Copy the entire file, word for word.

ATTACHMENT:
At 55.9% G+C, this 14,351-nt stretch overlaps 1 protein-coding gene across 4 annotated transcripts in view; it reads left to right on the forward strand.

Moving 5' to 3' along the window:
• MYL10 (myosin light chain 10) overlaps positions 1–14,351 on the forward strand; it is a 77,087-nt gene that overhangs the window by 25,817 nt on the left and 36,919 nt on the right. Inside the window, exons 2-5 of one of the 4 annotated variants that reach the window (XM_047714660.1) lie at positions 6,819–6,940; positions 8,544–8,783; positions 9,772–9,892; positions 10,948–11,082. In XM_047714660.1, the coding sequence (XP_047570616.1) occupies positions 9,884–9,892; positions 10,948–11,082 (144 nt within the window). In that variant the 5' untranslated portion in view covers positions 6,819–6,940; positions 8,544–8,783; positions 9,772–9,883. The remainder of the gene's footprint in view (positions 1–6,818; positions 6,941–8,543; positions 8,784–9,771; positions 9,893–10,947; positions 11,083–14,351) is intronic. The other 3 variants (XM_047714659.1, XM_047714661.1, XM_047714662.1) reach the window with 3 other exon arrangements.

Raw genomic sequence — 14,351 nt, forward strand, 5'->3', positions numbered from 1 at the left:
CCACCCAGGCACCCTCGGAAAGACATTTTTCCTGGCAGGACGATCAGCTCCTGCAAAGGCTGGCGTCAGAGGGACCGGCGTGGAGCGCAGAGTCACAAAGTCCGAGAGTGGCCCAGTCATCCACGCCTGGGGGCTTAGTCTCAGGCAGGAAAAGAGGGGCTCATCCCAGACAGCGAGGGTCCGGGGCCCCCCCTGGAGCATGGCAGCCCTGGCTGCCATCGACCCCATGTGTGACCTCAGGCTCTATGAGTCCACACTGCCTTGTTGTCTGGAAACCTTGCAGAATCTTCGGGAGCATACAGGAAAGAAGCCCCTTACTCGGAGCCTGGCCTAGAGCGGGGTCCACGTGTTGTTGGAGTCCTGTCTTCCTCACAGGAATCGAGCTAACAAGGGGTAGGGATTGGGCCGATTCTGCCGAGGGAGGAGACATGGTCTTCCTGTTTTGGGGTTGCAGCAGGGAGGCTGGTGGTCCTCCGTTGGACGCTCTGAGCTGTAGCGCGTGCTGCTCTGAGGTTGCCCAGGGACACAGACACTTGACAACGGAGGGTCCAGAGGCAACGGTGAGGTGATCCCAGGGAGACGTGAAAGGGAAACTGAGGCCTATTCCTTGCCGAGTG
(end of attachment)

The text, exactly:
At 55.9% G+C, this 14,351-nt stretch overlaps 1 protein-coding gene across 4 annotated transcripts in view; it reads left to right on the forward strand.

Moving 5' to 3' along the window:
• MYL10 (myosin light chain 10) overlaps positions 1–14,351 on the forward strand; it is a 77,087-nt gene that overhangs the window by 25,817 nt on the left and 36,919 nt on the right. Inside the window, exons 2-5 of one of the 4 annotated variants that reach the window (XM_047714660.1) lie at positions 6,819–6,940; positions 8,544–8,783; positions 9,772–9,892; positions 10,948–11,082. In XM_047714660.1, the coding sequence (XP_047570616.1) occupies positions 9,884–9,892; positions 10,948–11,082 (144 nt within the window). In that variant the 5' untranslated portion in view covers positions 6,819–6,940; positions 8,544–8,783; positions 9,772–9,883. The remainder of the gene's footprint in view (positions 1–6,818; positions 6,941–8,543; positions 8,784–9,771; positions 9,893–10,947; positions 11,083–14,351) is intronic. The other 3 variants (XM_047714659.1, XM_047714661.1, XM_047714662.1) reach the window with 3 other exon arrangements.

Raw genomic sequence — 14,351 nt, forward strand, 5'->3', positions numbered from 1 at the left:
CCACCCAGGCACCCTCGGAAAGACATTTTTCCTGGCAGGACGATCAGCTCCTGCAAAGGCTGGCGTCAGAGGGACCGGCGTGGAGCGCAGAGTCACAAAGTCCGAGAGTGGCCCAGTCATCCACGCCTGGGGGCTTAGTCTCAGGCAGGAAAAGAGGGGCTCATCCCAGACAGCGAGGGTCCGGGGCCCCCCCTGGAGCATGGCAGCCCTGGCTGCCATCGACCCCATGTGTGACCTCAGGCTCTATGAGTCCACACTGCCTTGTTGTCTGGAAACCTTGCAGAATCTTCGGGAGCATACAGGAAAGAAGCCCCTTACTCGGAGCCTGGCCTAGAGCGGGGTCCACGTGTTGTTGGAGTCCTGTCTTCCTCACAGGAATCGAGCTAACAAGGGGTAGGGATTGGGCCGATTCTGCCGAGGGAGGAGACATGGTCTTCCTGTTTTGGGGTTGCAGCAGGGAGGCTGGTGGTCCTCCGTTGGACGCTCTGAGCTGTAGCGCGTGCTGCTCTGAGGTTGCCCAGGGACACAGACACTTGACAACGGAGGGTCCAGAGGCAACGGTGAGGTGATCCCAGGGAGACGTGAAAGGGAAACTGAGGCCTATTCCTTGCCGAGTG